From a friend I obtained the following respecting sugar & molasses. Am’t gone forward to N. Y. to date of sugar 14653 Hogsheads against 10788 Hhds last year & 13801 Hhds the year before that. Of molasses, 2906 Hhds & 22614 Barrels against 1227 Hhds & 11,583 Barrels last year, & 1688 Hhds & 12,471 Barrels the year before. The reported sale of molasses @ 18 __ plantation is a humbug. 16½ ___ has been paid & 17 )) is generally asked for, Any shipments made your way at these figures will lose heavily. I have no longer any faith in the article as it will not be long before the receipts with you will exceed the demand. While the demand exceeds the supply, there was no danger of any decline & it was on this basis that I made you the several shipments. As regards sugars, my views as to prices here have been correct. Prices have kept up higher than was generally anticipated and have been too high to warrant extensive operations for your way. Morgan’s partner has been buying daily since he has been here and I do not believe he will realize more than commissions that far.
Your market during the spring will be pretty well sustained but by June the less one has to do with it the better. Your growers will before that find out that their avenues for sale of the article will be small. Every place to Buffalo will be supplied by way of the Mississippi & Ohio Rivers. New Orleans molasses will lose the favor heretofore given it. So much sour cane has been ground among it that but very little will keep through the summer.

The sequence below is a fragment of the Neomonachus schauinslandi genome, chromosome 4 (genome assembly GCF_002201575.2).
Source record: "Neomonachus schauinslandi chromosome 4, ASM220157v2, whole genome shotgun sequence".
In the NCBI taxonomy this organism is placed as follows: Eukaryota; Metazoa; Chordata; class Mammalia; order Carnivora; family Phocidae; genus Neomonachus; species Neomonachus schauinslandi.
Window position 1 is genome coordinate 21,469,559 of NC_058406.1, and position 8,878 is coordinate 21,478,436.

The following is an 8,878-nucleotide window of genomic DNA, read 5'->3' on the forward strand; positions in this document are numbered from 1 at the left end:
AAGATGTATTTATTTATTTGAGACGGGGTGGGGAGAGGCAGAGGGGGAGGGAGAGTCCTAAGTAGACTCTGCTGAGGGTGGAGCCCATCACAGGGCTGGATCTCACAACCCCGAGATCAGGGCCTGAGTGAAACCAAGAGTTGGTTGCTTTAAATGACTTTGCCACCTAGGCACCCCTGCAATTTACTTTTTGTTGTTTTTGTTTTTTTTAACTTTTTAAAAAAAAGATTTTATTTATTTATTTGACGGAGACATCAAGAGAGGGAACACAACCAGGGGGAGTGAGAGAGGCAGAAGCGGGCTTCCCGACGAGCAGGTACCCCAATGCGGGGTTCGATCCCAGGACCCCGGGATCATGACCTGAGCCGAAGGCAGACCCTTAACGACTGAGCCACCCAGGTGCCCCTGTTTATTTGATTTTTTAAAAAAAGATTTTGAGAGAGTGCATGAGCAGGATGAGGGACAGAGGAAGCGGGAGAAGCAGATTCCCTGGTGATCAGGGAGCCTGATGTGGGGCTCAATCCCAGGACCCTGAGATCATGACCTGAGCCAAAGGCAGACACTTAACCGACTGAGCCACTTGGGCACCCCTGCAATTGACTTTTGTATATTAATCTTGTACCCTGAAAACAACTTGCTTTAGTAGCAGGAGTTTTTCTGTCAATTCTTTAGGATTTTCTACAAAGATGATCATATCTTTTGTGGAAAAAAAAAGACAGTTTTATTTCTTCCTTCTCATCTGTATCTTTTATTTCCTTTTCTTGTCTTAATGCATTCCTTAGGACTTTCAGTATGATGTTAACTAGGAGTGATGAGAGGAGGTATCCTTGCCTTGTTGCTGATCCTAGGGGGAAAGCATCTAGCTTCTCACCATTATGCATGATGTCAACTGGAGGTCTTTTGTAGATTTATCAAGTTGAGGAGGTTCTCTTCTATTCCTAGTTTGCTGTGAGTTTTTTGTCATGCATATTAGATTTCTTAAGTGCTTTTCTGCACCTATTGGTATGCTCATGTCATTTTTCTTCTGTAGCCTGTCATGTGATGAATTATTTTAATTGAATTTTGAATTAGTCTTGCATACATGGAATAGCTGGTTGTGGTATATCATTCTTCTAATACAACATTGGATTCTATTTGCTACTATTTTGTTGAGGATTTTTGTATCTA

Sugars on the levee today are lower. The Western men are compelled to keep out of the market from difficulty in getting freight as well as high rates of freight. If this difficulty continues, prices may go down ¼ within the next few days. Molasses from 21.
Very truly yours, — Benj. H. Brush
[P.S.] Mr. Burke writes you today. A good business will be done in cotton at about old prices — probably a shade easier.
¹ A 24 December 1847 newspaper notice announced the arrival of Steamer General Butler at New Orleans transporting many officers and soldiers from the war in Mexico.
² “One of the first of the so-called “ocean stagecoaches” built in the 1840s to carry mail between British colonies, the R.M.S.P. Dee actually served a variety of purposes. First and foremost she was, as her named implied, a carrier for the Royal Mail Steam Packet Company. In order to provide the most reliable service possible among the scattered islands of the West Indies, the Dee and her fourteen sister ships were equipped with steam-powered paddle wheels as well as a complete sailing rig. These hybrids, all named after British rivers, chugged through the Caribbean at speeds averaging eight knots; a copper-plated hull protected them from the ravages of the tropical toredo worm. But, in the days when the sun never set on the British flag, the Royal Navy was spread thin and the British Admiralty was more concerned about the ravages of hostile nations than the ravages of nature. For this reason they insisted the steamers carry a variety of small arms, including muskets, pistols, and pikes. Furthermore, their decks were specially reinforced to enable them to carry heavy cannon in the event of a war. While the Dee was never forced to do battle at sea, she did serve for a time as a troop carrier for the “Irish Brigade” during the Vatican’s campaign against Garibaldi in 1860. The Dee resumed her appointed rounds in 1861, but, weakened by rigorous use, broke apart in a storm soon thereafter, a loyal British servant to the last.” [Source: Wind River Studios Website]